A biodrug developed by a Kerala researcher shows promise for cancer treatment.

Kerala researcher develop biodrug

Turmeric has long been praised for its medicinal properties.
Turmeric has long been praised for its medicinal benefits. Its cancer-curing qualities have long been known, and now a researcher from the capital city has demonstrated them once more. Dr Lekha Dinesh Kumar has combined two scientific technologies — RNA interference (RNAi) and nanotechnology — to create a biodrug that is non-toxic and biocompatible, as well as ensuring site-specific delivery of the same to targeted colon and breast malignant cells.
Curcumin, an active component of turmeric, has significant anticarcinogenic, anti-inflammatory, and antioxidant characteristics that make it excellent for cancer therapies, according to Dr Lekha, project head for cancer biology at the CSIR-Centre for Cellular & Molecular Biology (CCMB) in Hyderabad. The biodrug is transported by curcumin and other biological components.
The study, which was published in the peer-reviewed scientific journal ‘Nanoscale,’ was a cooperation between the CSIR-Centre for Cellular & Molecular Biology (CCMB) and the CSIR-National Chemical Laboratory (NCL). The RNAi method, often known as the ‘gene-silencing strategy,’ is applied in this case. RNAi is a promising approach for targeted and focused treatment of chronic diseases such as cancer.
This is paired with nanotechnology, resulting in the creation of nanocarriers that target RNA and silence it or silence the over-expressed gene. “It is the over-expressed gene that causes cell multiplication and, ultimately, tumour and malignant growth.” “The technology selectively turns down the gene,” explained Dr Lekha. The biggest barrier to the potential of RNAi-based therapy, she claims, has been a lack of safe and effective delivery mechanisms for RNAi molecules.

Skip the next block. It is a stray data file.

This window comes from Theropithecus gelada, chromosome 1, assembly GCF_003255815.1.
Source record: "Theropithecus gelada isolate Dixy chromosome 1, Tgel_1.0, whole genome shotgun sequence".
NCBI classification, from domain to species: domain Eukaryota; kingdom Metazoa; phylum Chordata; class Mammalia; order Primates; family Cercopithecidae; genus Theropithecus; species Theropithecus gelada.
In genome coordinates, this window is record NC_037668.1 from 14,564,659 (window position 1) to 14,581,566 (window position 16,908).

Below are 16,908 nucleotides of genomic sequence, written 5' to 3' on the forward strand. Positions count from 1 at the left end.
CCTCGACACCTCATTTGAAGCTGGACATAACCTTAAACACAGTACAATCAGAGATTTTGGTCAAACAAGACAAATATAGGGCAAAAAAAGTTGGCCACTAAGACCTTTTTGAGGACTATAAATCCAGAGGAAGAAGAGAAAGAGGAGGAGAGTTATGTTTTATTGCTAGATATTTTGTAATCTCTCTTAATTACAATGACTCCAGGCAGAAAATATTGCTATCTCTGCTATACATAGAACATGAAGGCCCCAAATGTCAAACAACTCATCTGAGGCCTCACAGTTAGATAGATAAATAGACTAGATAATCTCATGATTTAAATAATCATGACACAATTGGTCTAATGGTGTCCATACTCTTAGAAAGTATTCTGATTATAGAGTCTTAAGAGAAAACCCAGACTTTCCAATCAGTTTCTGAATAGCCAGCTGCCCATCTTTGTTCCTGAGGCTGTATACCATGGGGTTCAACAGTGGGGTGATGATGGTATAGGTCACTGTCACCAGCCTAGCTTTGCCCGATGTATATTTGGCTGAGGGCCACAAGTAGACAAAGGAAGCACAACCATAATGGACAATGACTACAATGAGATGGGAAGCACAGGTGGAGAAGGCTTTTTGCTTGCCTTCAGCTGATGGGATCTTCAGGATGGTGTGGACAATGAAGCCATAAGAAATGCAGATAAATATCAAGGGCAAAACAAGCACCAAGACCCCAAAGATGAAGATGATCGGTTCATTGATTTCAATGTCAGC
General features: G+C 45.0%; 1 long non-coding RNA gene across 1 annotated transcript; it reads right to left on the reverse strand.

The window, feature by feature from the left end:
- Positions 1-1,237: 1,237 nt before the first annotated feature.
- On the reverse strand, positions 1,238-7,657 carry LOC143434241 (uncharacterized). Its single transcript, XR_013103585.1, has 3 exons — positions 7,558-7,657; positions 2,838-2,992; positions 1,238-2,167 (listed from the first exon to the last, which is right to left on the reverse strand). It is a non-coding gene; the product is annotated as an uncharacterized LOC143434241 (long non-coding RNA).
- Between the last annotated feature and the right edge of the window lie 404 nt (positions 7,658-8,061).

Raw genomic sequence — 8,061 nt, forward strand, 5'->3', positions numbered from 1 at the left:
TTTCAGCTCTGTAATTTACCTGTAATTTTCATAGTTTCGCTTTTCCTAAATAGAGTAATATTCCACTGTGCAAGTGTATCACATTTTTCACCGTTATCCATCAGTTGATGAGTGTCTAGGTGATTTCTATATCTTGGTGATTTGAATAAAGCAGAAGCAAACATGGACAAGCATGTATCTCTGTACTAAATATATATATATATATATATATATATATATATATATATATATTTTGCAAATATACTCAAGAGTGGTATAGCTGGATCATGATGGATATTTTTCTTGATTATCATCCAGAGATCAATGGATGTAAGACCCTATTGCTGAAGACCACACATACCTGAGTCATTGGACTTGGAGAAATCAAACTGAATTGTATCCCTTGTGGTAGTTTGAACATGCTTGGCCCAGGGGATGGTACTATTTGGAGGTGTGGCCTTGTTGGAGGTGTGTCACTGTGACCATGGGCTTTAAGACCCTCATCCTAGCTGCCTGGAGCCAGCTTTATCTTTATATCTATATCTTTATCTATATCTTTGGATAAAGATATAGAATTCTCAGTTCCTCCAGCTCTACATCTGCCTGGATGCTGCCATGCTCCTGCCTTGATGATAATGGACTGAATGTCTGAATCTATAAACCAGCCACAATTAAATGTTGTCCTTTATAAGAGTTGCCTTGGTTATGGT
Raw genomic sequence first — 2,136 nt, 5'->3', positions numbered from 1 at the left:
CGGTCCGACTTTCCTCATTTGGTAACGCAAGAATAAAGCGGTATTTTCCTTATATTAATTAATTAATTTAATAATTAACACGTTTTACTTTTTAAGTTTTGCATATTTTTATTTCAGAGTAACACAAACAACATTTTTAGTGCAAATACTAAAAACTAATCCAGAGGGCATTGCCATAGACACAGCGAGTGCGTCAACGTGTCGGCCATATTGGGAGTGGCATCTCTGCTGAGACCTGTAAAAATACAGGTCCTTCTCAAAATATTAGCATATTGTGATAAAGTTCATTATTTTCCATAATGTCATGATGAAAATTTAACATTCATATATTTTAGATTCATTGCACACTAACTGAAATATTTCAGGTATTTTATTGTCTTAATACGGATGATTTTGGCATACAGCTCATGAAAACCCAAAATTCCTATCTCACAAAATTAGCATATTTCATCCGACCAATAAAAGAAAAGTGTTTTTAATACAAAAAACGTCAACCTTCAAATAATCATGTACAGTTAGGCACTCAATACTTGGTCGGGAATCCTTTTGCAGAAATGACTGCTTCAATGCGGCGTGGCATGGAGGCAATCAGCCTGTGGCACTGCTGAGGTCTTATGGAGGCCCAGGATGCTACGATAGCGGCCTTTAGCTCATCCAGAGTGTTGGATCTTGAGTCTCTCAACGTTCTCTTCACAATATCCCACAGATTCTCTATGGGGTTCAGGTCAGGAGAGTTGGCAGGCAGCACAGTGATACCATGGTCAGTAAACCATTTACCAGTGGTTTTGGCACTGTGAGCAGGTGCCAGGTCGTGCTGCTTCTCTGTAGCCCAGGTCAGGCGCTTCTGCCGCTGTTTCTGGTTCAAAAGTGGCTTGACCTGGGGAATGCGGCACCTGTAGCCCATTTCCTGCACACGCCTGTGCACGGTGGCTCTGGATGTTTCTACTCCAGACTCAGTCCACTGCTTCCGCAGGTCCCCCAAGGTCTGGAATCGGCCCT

“Nanotechnology could be used to address this.” “The combination of employing nano curcumin to encapsulate the medicine allows for improved targeting and uptake by malignant cells at the tumour site,” claimed the Thiruvananthapuram native. Dr Lekha’s proposed bio drug is both non-toxic and biocompatible. The findings show that a nano-RNAi drug formulation effectively regresses tumours by effectively shutting down target genes.
The pre-clinical research was carried out on mice models. “We could see that when the medication was administered, the mice’s lifetime increased by one-fourth.” When compared to humans, this provides good longevity. “A one-fourth increase in a lifetime would equate to an increase of 20 to 25 years for humans,” explains Dr Lekha. Human clinical studies are the next stage.


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